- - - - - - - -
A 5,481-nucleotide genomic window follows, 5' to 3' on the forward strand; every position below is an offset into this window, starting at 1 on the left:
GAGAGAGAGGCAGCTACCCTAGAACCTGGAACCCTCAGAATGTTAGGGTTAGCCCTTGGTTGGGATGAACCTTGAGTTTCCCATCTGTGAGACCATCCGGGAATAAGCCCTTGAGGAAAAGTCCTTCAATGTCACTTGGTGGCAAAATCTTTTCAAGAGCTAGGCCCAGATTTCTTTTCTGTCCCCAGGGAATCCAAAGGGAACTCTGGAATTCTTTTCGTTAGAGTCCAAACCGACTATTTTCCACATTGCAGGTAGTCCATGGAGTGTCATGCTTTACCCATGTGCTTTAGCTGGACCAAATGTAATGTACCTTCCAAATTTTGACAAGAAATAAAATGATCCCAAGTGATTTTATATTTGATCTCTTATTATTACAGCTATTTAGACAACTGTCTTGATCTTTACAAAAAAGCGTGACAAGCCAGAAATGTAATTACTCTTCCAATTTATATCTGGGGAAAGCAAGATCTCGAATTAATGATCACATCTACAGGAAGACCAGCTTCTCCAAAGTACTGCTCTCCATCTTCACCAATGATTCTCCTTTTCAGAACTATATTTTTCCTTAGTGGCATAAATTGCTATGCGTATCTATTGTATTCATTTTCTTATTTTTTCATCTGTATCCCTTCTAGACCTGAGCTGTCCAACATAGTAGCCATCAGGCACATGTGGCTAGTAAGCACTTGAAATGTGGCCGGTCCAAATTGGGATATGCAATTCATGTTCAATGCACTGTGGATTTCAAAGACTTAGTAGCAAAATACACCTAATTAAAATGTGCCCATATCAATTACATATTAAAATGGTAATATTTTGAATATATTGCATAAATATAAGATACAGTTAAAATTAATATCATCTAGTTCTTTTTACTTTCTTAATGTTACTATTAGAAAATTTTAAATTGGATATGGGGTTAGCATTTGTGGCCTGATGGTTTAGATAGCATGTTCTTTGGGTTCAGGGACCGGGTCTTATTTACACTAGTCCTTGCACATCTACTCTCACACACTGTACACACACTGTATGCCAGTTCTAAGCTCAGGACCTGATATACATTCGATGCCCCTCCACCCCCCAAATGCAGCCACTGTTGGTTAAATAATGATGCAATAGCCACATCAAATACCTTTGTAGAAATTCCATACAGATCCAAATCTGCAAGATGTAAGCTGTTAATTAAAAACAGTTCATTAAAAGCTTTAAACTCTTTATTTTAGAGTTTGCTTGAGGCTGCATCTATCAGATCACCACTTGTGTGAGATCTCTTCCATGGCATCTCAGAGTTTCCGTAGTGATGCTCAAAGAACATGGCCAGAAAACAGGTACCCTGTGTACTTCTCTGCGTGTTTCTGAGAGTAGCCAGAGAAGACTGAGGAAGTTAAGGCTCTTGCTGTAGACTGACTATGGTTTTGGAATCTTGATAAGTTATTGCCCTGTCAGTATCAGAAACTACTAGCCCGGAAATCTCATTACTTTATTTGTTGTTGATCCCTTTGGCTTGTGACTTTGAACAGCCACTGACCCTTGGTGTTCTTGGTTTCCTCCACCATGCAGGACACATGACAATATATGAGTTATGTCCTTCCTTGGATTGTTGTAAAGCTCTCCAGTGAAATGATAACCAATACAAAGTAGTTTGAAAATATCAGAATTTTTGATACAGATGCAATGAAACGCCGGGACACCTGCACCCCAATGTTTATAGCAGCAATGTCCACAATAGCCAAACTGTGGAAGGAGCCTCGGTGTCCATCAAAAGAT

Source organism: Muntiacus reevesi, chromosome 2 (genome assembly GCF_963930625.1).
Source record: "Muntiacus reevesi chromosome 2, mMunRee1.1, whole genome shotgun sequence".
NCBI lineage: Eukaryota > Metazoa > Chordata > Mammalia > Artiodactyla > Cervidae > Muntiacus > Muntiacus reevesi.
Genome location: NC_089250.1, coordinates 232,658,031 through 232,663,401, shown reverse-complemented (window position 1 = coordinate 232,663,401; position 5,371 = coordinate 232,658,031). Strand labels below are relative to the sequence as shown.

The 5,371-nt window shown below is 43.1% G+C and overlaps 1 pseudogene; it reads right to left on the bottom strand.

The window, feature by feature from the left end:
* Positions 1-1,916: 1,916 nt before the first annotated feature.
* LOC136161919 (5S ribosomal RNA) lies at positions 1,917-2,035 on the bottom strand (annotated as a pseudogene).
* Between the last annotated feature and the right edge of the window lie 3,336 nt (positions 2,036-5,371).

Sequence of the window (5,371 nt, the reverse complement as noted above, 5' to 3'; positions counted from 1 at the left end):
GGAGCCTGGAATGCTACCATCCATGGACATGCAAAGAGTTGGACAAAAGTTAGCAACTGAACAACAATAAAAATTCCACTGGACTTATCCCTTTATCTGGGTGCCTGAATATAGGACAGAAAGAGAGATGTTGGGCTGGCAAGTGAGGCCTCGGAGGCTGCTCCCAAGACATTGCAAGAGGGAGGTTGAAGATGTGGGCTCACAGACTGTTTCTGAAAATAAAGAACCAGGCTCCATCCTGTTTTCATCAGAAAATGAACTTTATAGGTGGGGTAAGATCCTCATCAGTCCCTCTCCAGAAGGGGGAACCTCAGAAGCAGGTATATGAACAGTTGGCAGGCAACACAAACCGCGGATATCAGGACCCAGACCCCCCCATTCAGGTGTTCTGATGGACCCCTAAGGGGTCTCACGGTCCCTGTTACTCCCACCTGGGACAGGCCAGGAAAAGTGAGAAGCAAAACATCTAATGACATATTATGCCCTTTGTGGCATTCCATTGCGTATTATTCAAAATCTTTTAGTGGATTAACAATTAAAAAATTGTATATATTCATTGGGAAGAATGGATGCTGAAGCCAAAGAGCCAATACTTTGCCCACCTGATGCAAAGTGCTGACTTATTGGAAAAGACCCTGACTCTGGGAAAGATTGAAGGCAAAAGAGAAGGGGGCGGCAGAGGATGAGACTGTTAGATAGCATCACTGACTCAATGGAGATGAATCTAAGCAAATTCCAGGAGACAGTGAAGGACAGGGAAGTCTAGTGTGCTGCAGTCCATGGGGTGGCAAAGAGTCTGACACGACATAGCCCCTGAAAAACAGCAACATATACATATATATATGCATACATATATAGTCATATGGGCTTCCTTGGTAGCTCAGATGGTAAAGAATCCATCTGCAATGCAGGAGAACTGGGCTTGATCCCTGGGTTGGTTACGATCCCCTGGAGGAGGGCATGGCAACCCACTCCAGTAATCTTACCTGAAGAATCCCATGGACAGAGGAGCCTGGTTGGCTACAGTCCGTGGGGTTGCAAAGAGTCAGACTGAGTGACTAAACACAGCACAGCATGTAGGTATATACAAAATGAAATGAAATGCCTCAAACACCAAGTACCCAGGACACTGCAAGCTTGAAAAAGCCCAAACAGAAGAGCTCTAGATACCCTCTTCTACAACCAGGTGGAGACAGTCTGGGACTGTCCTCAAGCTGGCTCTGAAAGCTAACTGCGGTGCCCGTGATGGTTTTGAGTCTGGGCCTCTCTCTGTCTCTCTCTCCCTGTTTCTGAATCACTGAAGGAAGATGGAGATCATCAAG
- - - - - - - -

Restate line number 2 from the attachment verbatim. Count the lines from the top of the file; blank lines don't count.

GAGAGAGAGGCAGCTACCCTAGAACCTGGAACCCTCAGAATGTTAGGGTTAGCCCTTGGTTGGGATGAACCTTGAGTTTCCCATCTGTGAGACCATCCGGGAATAAGCCCTTGAGGAAAAGTCCTTCAATGTCACTTGGTGGCAAAATCTTTTCAAGAGCTAGGCCCAGATTTCTTTTCTGTCCCCAGGGAATCCAAAGGGAACTCTGGAATTCTTTTCGTTAGAGTCCAAACCGACTATTTTCCACATTGCAGGTAGTCCATGGAGTGTCATGCTTTACCCATGTGCTTTAGCTGGACCAAATGTAATGTACCTTCCAAATTTTGACAAGAAATAAAATGATCCCAAGTGATTTTATATTTGATCTCTTATTATTACAGCTATTTAGACAACTGTCTTGATCTTTACAAAAAAGCGTGACAAGCCAGAAATGTAATTACTCTTCCAATTTATATCTGGGGAAAGCAAGATCTCGAATTAATGATCACATCTACAGGAAGACCAGCTTCTCCAAAGTACTGCTCTCCATCTTCACCAATGATTCTCCTTTTCAGAACTATATTTTTCCTTAGTGGCATAAATTGCTATGCGTATCTATTGTATTCATTTTCTTATTTTTTCATCTGTATCCCTTCTAGACCTGAGCTGTCCAACATAGTAGCCATCAGGCACATGTGGCTAGTAAGCACTTGAAATGTGGCCGGTCCAAATTGGGATATGCAATTCATGTTCAATGCACTGTGGATTTCAAAGACTTAGTAGCAAAATACACCTAATTAAAATGTGCCCATATCAATTACATATTAAAATGGTAATATTTTGAATATATTGCATAAATATAAGATACAGTTAAAATTAATATCATCTAGTTCTTTTTACTTTCTTAATGTTACTATTAGAAAATTTTAAATTGGATATGGGGTTAGCATTTGTGGCCTGATGGTTTAGATAGCATGTTCTTTGGGTTCAGGGACCGGGTCTTATTTACACTAGTCCTTGCACATCTACTCTCACACACTGTACACACACTGTATGCCAGTTCTAAGCTCAGGACCTGATATACATTCGATGCCCCTCCACCCCCCAAATGCAGCCACTGTTGGTTAAATAATGATGCAATAGCCACATCAAATACCTTTGTAGAAATTCCATACAGATCCAAATCTGCAAGATGTAAGCTGTTAATTAAAAACAGTTCATTAAAAGCTTTAAACTCTTTATTTTAGAGTTTGCTTGAGGCTGCATCTATCAGATCACCACTTGTGTGAGATCTCTTCCATGGCATCTCAGAGTTTCCGTAGTGATGCTCAAAGAACATGGCCAGAAAACAGGTACCCTGTGTACTTCTCTGCGTGTTTCTGAGAGTAGCCAGAGAAGACTGAGGAAGTTAAGGCTCTTGCTGTAGACTGACTATGGTTTTGGAATCTTGATAAGTTATTGCCCTGTCAGTATCAGAAACTACTAGCCCGGAAATCTCATTACTTTATTTGTTGTTGATCCCTTTGGCTTGTGACTTTGAACAGCCACTGACCCTTGGTGTTCTTGGTTTCCTCCACCATGCAGGACACATGACAATATATGAGTTATGTCCTTCCTTGGATTGTTGTAAAGCTCTCCAGTGAAATGATAACCAATACAAAGTAGTTTGAAAATATCAGAATTTTTGATACAGATGCAATGAAACGCCGGGACACCTGCACCCCAATGTTTATAGCAGCAATGTCCACAATAGCCAAACTGTGGAAGGAGCCTCGGTGTCCATCAAAAGAT